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At this rate, nobody is going to show any interest in loans.
The average monthly payment on a new car loan hit a record high of $686 in June, according to new data from auto sales site Edmunds, up 4% from January and 13% year-over-year. With it the risk of delinquency has risen dramatically.
Thousand Dollar Stare
Call it a case of double whammy. A shortage of new vehicles caused by pandemic-era supply chain backlogs drove up car prices — in May, the average transaction price of a new vehicle was up 13% YOY to $47,148, according to Kelley Blue Book. In addition to that, interest payments are higher because the Federal Reserve is engaged in a rate-raising duel against inflation — the average annual rate on a new-car loan last month was 5.2%, up from 4.4% in February, according to Edmunds.
In short, that explains why some monthly car payments are on par with the rent for a tiny studio apartment, and why more drivers are missing payments:
- A record 12.7% of people who took out a loan on a new car last month agreed to a monthly payment of at least $1,000, according to Edmunds. That is nearly double the 7% from a year ago, and more than six times the 2% in 2010.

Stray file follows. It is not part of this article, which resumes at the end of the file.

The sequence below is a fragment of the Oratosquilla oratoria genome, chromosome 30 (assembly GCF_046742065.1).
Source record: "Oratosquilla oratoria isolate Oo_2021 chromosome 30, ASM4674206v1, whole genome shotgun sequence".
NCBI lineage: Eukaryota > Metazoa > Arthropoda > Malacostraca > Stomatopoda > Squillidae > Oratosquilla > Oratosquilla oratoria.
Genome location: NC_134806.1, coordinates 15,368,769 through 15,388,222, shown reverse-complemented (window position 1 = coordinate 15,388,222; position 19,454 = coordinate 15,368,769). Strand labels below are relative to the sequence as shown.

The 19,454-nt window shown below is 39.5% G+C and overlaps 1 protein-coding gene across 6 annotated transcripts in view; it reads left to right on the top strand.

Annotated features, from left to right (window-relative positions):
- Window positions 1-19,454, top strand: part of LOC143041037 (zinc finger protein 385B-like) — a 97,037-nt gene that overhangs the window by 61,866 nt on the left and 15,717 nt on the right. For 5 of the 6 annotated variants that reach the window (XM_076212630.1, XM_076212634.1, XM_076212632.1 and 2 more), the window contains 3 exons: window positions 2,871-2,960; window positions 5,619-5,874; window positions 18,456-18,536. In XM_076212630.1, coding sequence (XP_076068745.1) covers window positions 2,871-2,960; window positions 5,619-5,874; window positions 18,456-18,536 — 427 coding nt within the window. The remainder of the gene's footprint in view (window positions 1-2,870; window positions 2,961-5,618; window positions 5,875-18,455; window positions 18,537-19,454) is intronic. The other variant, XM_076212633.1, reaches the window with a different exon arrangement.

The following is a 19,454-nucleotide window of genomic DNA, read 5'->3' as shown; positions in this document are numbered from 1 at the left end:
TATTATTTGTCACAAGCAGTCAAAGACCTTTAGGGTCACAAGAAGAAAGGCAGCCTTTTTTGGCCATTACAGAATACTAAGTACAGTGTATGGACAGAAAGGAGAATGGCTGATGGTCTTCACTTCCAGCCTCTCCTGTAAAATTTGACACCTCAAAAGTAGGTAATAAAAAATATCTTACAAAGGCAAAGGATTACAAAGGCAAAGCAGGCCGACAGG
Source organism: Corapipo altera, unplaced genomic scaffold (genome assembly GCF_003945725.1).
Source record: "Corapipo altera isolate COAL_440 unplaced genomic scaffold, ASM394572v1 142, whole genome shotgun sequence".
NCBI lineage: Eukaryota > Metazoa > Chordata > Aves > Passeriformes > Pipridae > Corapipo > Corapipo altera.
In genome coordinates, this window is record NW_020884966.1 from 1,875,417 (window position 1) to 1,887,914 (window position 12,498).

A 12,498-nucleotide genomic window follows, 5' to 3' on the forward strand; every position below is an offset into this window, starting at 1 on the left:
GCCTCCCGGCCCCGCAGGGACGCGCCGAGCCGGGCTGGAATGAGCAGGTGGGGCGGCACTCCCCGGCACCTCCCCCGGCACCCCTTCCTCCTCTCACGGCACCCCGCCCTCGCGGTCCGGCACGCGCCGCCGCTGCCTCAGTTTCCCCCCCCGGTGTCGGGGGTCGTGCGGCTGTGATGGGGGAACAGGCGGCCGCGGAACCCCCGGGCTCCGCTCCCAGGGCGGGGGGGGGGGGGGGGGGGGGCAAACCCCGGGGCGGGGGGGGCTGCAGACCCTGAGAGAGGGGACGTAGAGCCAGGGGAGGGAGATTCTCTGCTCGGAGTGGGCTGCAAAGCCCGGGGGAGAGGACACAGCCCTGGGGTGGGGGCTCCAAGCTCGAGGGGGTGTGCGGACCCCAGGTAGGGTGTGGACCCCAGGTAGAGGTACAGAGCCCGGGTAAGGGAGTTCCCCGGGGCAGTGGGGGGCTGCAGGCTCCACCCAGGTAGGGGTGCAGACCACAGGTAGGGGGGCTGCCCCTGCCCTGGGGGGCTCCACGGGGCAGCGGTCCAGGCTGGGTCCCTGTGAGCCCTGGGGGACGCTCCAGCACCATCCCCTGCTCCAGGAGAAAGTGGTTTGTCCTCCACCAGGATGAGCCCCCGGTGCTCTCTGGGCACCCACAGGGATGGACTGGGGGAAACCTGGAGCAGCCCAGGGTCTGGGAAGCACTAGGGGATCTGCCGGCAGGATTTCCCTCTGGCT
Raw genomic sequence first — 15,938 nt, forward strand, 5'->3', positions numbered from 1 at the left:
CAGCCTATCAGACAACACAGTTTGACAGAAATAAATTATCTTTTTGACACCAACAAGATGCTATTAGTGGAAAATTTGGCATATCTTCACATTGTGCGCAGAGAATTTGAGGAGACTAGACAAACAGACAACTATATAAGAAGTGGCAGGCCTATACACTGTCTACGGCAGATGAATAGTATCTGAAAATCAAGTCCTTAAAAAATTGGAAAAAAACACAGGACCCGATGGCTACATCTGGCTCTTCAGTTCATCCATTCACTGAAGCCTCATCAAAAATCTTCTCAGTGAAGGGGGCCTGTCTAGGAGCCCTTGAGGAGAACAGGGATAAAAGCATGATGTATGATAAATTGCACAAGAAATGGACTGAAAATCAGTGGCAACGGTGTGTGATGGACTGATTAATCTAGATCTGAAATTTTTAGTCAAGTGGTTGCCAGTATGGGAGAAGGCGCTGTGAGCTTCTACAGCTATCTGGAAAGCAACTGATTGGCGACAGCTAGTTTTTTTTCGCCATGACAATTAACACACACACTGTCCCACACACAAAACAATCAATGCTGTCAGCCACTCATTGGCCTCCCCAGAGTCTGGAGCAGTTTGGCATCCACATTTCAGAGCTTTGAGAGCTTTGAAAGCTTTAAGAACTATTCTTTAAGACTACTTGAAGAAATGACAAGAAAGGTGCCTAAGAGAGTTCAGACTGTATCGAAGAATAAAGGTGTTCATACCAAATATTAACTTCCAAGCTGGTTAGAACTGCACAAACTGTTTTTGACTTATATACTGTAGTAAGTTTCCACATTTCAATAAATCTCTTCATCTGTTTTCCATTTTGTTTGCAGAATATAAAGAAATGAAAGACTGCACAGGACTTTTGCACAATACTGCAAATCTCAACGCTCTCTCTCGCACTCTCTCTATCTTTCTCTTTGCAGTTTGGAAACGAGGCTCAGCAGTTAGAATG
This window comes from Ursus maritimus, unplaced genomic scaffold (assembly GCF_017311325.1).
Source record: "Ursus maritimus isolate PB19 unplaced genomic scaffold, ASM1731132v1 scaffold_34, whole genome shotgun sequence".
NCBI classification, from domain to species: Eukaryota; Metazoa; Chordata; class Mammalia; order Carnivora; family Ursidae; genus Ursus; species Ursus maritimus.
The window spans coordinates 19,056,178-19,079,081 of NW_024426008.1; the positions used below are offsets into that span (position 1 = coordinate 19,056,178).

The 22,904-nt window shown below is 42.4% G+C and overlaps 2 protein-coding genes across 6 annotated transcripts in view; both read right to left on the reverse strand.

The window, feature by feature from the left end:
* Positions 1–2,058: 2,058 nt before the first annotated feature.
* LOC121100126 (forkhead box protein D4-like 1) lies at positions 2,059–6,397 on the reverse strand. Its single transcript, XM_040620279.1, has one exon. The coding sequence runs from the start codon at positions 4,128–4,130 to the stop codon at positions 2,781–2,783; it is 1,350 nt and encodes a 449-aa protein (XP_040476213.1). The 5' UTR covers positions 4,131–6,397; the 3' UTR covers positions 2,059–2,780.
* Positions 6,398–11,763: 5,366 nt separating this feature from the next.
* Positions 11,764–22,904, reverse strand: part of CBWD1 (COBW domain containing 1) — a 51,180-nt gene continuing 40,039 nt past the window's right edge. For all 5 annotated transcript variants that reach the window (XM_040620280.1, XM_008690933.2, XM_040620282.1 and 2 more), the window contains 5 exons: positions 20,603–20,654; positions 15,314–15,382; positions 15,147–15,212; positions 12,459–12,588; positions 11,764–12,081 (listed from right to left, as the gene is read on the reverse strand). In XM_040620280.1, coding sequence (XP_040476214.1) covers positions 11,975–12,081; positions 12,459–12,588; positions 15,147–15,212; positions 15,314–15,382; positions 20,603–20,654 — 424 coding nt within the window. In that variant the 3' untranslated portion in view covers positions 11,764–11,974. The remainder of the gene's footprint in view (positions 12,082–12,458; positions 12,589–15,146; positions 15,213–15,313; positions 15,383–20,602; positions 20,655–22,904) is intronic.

- Lucky Lopez, a car dealer who specializes in repossessed vehicles, told Barron’s that the share of subprime auto loans that end up as repossessions has almost doubled since 2020 to 11%. Overall, 5.36% of subprime auto loans were severely delinquent in May, 138 basis points higher than a year ago, according to Cox Automotive. Even more concerning, Lopez said, is that prime repossessions where borrowers have high credit scores is at a 4% rate, double the usual 2%.
Reverse Gear: While the volume of car loans being taken out is shifting downward, fewer loans are amounting to more debt, according to Equifax. The 6.8 million auto loans and leases taken out this year as of May were 8.9% less than the last year, but totaled $201.5 billion, a 7.6% increase in balances.
Professor’s Bad Grade: According to the Cox Automotive/Moody’s Analytics Vehicle Affordability Index, which measures a median household’s ability to pay for an average-priced car, as of May it took a record 40.6 weeks to buy one. So the second you own it, there’ll be a new model out — now you know how Apple computer owners feel.